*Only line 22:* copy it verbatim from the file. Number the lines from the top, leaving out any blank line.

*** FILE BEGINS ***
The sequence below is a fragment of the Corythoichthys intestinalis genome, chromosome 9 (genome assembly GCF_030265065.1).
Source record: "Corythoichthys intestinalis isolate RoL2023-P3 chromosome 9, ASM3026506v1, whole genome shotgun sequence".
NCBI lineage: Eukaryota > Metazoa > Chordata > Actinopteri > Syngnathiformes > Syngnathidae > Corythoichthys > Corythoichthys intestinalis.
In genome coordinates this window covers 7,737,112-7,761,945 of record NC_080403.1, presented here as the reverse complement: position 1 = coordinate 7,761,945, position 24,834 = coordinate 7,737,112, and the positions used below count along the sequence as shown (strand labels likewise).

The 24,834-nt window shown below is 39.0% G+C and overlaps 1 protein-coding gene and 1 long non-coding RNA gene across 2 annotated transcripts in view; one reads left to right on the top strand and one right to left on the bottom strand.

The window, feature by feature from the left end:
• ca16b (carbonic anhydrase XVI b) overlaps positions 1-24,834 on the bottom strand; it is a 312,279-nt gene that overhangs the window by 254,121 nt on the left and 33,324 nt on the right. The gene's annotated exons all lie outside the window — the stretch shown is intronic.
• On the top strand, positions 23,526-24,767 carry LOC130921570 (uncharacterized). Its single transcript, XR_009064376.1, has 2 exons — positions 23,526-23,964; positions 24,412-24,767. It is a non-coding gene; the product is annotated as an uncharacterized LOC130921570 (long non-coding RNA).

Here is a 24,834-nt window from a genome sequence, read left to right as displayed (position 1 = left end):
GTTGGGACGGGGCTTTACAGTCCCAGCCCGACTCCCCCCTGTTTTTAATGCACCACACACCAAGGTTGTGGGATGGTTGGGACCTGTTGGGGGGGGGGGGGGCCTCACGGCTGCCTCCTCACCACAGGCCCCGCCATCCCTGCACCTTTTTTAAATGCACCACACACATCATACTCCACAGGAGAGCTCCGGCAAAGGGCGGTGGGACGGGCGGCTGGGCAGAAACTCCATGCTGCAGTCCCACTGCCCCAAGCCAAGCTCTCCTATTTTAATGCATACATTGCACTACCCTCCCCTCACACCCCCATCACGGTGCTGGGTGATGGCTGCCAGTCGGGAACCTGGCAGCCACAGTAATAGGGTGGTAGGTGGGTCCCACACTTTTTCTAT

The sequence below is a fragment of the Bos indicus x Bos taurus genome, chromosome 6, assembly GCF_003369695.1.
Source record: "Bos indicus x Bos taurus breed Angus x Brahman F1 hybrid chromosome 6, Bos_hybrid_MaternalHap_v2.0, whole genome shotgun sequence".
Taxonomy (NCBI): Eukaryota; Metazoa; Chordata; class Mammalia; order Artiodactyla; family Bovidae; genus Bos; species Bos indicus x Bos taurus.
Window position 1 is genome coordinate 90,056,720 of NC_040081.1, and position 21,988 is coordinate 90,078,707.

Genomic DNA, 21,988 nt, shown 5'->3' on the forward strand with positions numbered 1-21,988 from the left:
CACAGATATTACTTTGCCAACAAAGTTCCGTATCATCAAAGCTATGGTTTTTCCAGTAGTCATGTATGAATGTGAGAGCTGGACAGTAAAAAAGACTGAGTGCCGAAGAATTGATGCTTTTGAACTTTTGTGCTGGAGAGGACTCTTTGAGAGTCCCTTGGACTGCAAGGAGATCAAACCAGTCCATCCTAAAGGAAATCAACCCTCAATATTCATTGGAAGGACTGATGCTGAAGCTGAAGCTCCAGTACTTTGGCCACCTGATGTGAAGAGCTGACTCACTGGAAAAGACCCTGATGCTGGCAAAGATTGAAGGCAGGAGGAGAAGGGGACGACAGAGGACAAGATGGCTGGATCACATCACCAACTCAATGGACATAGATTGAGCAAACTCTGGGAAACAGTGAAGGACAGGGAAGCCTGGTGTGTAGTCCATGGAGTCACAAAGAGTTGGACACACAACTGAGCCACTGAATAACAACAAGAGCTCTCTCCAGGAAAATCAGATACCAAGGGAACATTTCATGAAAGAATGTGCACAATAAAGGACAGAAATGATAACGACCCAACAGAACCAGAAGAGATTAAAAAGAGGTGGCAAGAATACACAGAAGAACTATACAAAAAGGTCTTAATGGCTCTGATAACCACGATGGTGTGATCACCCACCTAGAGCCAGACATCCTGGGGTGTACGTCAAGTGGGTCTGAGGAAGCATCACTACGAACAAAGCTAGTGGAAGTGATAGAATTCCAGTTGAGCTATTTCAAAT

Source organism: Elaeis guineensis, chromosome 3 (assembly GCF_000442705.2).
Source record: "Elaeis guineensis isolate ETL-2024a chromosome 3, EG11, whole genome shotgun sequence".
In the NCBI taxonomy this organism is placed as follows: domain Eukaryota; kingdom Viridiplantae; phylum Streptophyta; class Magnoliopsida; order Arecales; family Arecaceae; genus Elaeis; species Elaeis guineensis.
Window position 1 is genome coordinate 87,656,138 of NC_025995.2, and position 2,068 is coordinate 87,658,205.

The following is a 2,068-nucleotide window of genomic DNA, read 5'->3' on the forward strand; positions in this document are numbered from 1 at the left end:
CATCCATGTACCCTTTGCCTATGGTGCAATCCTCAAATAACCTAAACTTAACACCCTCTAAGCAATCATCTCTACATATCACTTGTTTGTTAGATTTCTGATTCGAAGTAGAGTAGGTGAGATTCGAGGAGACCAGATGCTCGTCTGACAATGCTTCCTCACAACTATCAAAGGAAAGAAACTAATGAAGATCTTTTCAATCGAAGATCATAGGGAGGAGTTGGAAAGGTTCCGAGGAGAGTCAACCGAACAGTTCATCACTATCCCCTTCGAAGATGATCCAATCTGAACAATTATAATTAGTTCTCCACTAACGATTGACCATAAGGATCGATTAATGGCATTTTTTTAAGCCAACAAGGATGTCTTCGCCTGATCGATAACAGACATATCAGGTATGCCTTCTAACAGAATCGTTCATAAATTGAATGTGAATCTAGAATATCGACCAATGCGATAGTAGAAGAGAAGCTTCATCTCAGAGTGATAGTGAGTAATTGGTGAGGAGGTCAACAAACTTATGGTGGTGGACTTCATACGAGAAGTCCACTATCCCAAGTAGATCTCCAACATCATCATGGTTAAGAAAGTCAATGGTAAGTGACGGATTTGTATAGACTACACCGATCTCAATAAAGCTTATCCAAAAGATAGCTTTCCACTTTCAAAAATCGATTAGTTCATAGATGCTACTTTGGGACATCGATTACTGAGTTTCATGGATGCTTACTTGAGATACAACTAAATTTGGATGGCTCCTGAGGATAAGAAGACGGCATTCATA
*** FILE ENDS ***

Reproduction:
CATCCATGTACCCTTTGCCTATGGTGCAATCCTCAAATAACCTAAACTTAACACCCTCTAAGCAATCATCTCTACATATCACTTGTTTGTTAGATTTCTGATTCGAAGTAGAGTAGGTGAGATTCGAGGAGACCAGATGCTCGTCTGACAATGCTTCCTCACAACTATCAAAGGAAAGAAACTAATGAAGATCTTTTCAATCGAAGATCATAGGGAGGAGTTGGAAAGGTTCCGAGGAGAGTCAACCGAACAGTTCATCACTATCCCCTTCGAAGATGATCCAATCTGAACAATTATAATTAGTTCTCCACTAACGATTGACCATAAGGATCGATTAATGGCATTTTTTTAAGCCAACAAGGATGTCTTCGCCTGATCGATAACAGACATATCAGGTATGCCTTCTAACAGAATCGTTCATAAATTGAATGTGAATCTAGAATATCGACCAATGCGATAGTAGAAGAGAAGCTTCATCTCAGAGTGATAGTGAGTAATTGGTGAGGAGGTCAACAAACTTATGGTGGTGGACTTCATACGAGAAGTCCACTATCCCAAGTAGATCTCCAACATCATCATGGTTAAGAAAGTCAATGGTAAGTGACGGATTTGTATAGACTACACCGATCTCAATAAAGCTTATCCAAAAGATAGCTTTCCACTTTCAAAAATCGATTAGTTCATAGATGCTACTTTGGGACATCGATTACTGAGTTTCATGGATGCTTACTTGAGATACAACTAAATTTGGATGGCTCCTGAGGATAAGAAGACGGCATTCATA